**Author:**

Dr. Ray Ridley, President, Ridley Engineering

**Date**

05/14/2013

This article is the third of a series in which Dr. Ridley shows the steps involved in designing and building an offline flyback converter. The input filter rectifier is simulated to find the design range of the converter, and the transformer design is completed and measured.

**Input Voltage Range
**The specifications for the power supply were as follows:

1. Input Voltage: 185 â€" 265 AC

2. Output 1: 15 VDC @ 1.1 A

3. Output 2: 15 VDC @ 50 mA nonisolated (bias and regulation supply)

4. Maximum power: 17.25 W (was 22 W)

Notice that between the first article of this series, and this third part, the load on the main output dropped from 1.4 A to 1.1 A. This is common during a power supply development; the end user is rarely finished with design and measurements before the power supply design starts. Being flexible in your design to accommodate changes both up and down in power is just a fact of life for power supply engineers.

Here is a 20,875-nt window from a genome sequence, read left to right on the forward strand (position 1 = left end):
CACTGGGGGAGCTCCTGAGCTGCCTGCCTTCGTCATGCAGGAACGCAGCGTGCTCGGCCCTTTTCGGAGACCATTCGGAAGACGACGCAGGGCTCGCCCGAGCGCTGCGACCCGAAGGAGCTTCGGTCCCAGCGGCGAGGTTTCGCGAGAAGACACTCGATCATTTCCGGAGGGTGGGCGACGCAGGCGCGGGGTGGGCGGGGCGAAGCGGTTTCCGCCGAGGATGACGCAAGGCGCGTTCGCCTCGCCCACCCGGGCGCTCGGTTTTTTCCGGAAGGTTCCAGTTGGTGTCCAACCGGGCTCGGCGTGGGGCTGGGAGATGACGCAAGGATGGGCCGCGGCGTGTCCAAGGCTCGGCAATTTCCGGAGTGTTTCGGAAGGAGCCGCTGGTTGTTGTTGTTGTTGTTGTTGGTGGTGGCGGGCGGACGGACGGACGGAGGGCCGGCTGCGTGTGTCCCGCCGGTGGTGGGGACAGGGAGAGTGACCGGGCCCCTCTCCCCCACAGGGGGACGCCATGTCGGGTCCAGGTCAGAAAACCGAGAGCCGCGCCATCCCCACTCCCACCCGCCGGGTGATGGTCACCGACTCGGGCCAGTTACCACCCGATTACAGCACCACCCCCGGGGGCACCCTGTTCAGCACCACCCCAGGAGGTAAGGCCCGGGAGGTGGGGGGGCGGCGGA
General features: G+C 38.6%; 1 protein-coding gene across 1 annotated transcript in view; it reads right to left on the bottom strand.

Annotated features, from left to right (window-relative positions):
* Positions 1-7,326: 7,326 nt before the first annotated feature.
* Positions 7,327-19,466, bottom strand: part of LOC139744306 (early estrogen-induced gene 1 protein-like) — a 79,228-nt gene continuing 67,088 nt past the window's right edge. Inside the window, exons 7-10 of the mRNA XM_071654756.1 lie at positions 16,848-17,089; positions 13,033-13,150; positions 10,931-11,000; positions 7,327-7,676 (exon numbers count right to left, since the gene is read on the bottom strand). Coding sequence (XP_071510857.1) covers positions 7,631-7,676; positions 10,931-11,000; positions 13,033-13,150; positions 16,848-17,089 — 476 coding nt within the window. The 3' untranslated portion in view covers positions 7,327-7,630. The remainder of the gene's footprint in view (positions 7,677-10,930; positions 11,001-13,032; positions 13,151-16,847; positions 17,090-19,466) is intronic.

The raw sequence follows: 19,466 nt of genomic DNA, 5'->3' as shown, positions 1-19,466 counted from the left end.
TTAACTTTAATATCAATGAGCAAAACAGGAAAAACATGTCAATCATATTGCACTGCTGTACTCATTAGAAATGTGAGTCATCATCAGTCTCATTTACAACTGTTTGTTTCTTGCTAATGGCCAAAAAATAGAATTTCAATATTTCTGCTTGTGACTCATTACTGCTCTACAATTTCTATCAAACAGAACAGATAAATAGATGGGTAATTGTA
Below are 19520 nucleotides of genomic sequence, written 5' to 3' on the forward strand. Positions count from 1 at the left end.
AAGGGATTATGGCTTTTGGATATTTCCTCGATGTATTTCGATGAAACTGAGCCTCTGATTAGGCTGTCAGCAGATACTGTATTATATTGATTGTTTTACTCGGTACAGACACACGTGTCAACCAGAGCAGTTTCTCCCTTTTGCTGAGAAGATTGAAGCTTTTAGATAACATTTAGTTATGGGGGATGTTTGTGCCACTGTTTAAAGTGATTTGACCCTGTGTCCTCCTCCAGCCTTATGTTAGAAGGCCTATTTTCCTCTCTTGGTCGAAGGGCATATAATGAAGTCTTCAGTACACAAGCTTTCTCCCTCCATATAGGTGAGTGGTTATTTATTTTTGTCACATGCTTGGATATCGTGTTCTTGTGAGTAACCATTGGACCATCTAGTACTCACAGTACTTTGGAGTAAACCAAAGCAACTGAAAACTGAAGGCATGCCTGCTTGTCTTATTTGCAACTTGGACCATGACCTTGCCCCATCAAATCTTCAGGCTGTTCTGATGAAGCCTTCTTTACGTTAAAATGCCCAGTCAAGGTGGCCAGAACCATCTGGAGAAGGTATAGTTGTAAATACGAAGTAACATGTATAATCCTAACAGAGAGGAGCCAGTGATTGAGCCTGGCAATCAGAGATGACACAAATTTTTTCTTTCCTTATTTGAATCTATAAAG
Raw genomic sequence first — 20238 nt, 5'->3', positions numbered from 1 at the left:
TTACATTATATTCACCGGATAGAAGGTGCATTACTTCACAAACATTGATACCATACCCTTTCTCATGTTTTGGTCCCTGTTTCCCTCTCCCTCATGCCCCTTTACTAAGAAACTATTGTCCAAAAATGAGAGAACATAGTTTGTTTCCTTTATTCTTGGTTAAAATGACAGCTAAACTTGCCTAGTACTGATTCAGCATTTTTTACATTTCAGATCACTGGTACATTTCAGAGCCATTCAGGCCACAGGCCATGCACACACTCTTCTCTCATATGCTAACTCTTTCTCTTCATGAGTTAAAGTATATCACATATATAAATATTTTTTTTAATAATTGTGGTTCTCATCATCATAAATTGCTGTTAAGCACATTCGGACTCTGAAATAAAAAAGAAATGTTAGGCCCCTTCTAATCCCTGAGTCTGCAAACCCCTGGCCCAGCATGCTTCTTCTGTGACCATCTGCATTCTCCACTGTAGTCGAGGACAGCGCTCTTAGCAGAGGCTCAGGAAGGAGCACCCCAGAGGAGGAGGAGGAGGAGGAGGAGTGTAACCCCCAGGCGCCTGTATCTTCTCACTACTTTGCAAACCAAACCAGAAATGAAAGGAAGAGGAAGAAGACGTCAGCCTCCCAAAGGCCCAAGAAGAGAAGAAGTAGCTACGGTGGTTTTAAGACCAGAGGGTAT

The first step in the design process is to determine the actual range of the dc input bus after the rectifier. There is no simple equation to calculate this, and the fastest way to determine the range is to run a simulation, using a constant power load on a capacitor and rectifier. As the design progresses, and input filter and protection circuits are added to the design, the simulation can be modified to accommodate the additional components. Filter inductors, surge resistors and fuses all reduce the actual input voltage to the converter. Trying to incorporate all of this in a calculation is probably not the best use of design time, and simulation is a powerful aid here. Just about any circuit simulator will be able to do this part of the circuit for you, but POWER 4-5-6 was used to generate the waveforms in Figure 1 for maximum speed.